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Digital Stress Guide


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The following guide presents ways technology impacts the brain, long term effects on the brain, and preventative measures to take against a digital addiction.

Published in: Health & Medicine
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Digital Stress Guide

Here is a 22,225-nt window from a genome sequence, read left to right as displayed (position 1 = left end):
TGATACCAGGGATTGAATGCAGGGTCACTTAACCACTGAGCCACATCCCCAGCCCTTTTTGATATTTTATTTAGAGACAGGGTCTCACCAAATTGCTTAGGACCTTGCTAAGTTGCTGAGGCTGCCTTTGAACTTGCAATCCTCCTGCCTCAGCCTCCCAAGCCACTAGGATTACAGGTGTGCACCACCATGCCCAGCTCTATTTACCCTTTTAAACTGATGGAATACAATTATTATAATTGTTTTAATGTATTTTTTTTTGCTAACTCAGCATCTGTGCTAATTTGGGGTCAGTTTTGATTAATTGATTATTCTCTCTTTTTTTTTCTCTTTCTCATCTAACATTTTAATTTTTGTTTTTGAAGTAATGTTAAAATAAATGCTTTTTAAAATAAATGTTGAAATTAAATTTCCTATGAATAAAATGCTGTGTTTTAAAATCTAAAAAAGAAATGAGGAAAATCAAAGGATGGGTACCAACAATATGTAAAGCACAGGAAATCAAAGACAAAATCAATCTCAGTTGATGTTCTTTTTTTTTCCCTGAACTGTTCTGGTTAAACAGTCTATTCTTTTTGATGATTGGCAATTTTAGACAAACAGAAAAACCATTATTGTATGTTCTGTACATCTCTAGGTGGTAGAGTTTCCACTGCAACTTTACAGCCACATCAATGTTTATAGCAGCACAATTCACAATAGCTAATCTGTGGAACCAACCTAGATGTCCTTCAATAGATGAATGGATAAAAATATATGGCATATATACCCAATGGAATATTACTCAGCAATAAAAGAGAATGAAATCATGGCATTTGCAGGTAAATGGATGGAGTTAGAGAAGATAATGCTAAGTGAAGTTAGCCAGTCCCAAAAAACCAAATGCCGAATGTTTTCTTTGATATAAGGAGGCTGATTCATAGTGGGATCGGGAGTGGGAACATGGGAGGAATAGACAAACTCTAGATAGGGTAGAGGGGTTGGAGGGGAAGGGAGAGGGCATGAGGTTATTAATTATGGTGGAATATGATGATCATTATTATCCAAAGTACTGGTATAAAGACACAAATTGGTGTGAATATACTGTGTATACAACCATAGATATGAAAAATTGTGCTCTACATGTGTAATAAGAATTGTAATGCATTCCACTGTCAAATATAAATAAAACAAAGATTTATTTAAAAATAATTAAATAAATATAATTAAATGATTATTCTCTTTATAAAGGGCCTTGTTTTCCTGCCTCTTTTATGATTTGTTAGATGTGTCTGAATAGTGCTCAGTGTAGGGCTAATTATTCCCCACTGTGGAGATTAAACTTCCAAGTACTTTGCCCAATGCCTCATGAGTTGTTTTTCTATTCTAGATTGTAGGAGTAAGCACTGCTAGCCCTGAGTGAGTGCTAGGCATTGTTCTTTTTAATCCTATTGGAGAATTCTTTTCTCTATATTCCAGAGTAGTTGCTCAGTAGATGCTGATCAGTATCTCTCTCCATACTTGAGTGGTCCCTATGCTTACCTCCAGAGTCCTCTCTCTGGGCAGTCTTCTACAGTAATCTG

1. 1. ATTENTION Now that we can access almost anything instantly, we devote less of our attention to what we’re looking at most of the time. Research has indicated that the average adult’s attention span is down to eight seconds, as opposed to 12 seconds before smartphones. MEMORY With the understanding that most details can be accessed easily through the Internet, we don’t retain information such as phone numbers or addresses as effectively as in the past. The expectation that we can Google something sends the message that our brains don’t have to be so concerned with memorization. CONCENTRATION With shorter attention spans, it becomes more difficult for many of us to concentrate on a task or information. Our minds want to flit around from one set of data to another, rather than be still for too long. INTELLIGENCE Research is showing that increased use of technology is leading to an overall boost in our average IQ. It’s unclear what the connection may be, but neural pathways appear to be stimulated by interaction with tech. LEARNING Because there is less emphasis on rote memorization, students are learning differently now than they have in previous generations. There is a greater focus on processing information than simply retaining it. Digital technology has changed our lives, but not always in a good way. Here are some significant effects it has on your brain — and some actions you can take to cut the cord. HOW TO PROTECT YOUR BRAIN From Digital Stress Five Ways Technology Impacts Your Brain MULTITASKING We’ve become conditioned to process information from multiple sources simultaneously. Although it means we’ve lost some of our ability to focus, we’re becoming better at handling multiple tasks at the same time. READING With so much information on the Internet, we’ve changed our approach to reading. Instead of starting at the first word and giving each one the same attention, we tend to scan and look for bullet points or subheads to help us find what’s important. CREATIVITY Some researchers fear that our ability to think creatively may suffer due to technology. This is because creativity has been linked to memorization, a task we’ve outsourced to our phones and other devices. EMPATHY It’s believed that increased exposure to the Internet can dampen our capacity to feel empathetic toward others. That’s because interacting with people online lacks the face-to-face element, and our diminished attention span makes it harder to engage with what they’re saying. ADDICTION Clicking on Internet links triggers the same dopamine response in the brain as other pleasurable activities. This leaves us craving the next hit of stimulation and has us reaching for our devices more often. Five Long-Term Effects Digital Media Has on Your Mind Five Steps You Can Take Against Digital Addiction 1. START WITH SMALL BREAKS Rather than try to go cold turkey, wean yourself off technology slowly. Start by powering down your phone during meals, for instance. This may make it easier for you to get used to living without it. 2. NO SCREENS BEFORE BEDTIME It’s easy to scroll through websites on your smartphone in bed, but the stimulation may not be good for you so late in the evening. Give your brain a rest by turning off devices, including the TV, an hour before bed. 3. TURN OFF NOTIFICATIONS Many of us have become addicted to checking our phones because it never gives us a moment’s peace. Turn off notifications for all but the essential functions to extend the periods when you’re not holding the device. 4. SET LIMITS Most Internet-enabled technology today features parental controls or other ways to prevent excessive use. If you’re having a hard time letting go of your tech, consider using one of these techniques to control yourself. 5. PREPARE FOR BOREDOM Technology has become our go-to whenever we have a free moment. Create a list of activities you can do instead of mindlessly checking your tablet or phone. Refer to it the next time you’re idle.